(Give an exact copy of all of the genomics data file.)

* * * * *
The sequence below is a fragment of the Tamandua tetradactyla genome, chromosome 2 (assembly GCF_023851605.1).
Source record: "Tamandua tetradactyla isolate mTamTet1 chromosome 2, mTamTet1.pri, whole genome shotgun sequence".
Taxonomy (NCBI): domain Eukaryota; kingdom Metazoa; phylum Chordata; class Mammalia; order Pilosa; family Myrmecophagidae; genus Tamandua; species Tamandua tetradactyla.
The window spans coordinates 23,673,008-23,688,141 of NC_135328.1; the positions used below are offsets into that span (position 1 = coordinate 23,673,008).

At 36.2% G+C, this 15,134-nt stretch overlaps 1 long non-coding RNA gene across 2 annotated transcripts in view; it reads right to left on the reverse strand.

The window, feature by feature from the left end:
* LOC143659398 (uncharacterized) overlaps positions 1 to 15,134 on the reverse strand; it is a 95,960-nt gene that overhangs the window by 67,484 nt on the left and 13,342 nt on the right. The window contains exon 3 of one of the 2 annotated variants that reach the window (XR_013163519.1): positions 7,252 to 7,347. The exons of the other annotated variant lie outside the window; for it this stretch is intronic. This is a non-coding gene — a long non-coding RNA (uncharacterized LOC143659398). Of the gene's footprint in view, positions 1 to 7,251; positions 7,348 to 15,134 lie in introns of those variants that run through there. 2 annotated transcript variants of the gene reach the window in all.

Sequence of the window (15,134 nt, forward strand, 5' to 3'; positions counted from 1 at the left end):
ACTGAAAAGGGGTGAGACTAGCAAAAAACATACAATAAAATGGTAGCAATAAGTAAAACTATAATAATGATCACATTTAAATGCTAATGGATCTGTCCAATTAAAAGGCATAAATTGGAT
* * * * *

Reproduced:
The sequence below is a fragment of the Tamandua tetradactyla genome, chromosome 2 (assembly GCF_023851605.1).
Source record: "Tamandua tetradactyla isolate mTamTet1 chromosome 2, mTamTet1.pri, whole genome shotgun sequence".
Taxonomy (NCBI): domain Eukaryota; kingdom Metazoa; phylum Chordata; class Mammalia; order Pilosa; family Myrmecophagidae; genus Tamandua; species Tamandua tetradactyla.
The window spans coordinates 23,673,008-23,688,141 of NC_135328.1; the positions used below are offsets into that span (position 1 = coordinate 23,673,008).

At 36.2% G+C, this 15,134-nt stretch overlaps 1 long non-coding RNA gene across 2 annotated transcripts in view; it reads right to left on the reverse strand.

The window, feature by feature from the left end:
* LOC143659398 (uncharacterized) overlaps positions 1 to 15,134 on the reverse strand; it is a 95,960-nt gene that overhangs the window by 67,484 nt on the left and 13,342 nt on the right. The window contains exon 3 of one of the 2 annotated variants that reach the window (XR_013163519.1): positions 7,252 to 7,347. The exons of the other annotated variant lie outside the window; for it this stretch is intronic. This is a non-coding gene — a long non-coding RNA (uncharacterized LOC143659398). Of the gene's footprint in view, positions 1 to 7,251; positions 7,348 to 15,134 lie in introns of those variants that run through there. 2 annotated transcript variants of the gene reach the window in all.

Sequence of the window (15,134 nt, forward strand, 5' to 3'; positions counted from 1 at the left end):
ACTGAAAAGGGGTGAGACTAGCAAAAAACATACAATAAAATGGTAGCAATAAGTAAAACTATAATAATGATCACATTTAAATGCTAATGGATCTGTCCAATTAAAAGGCATAAATTGGAT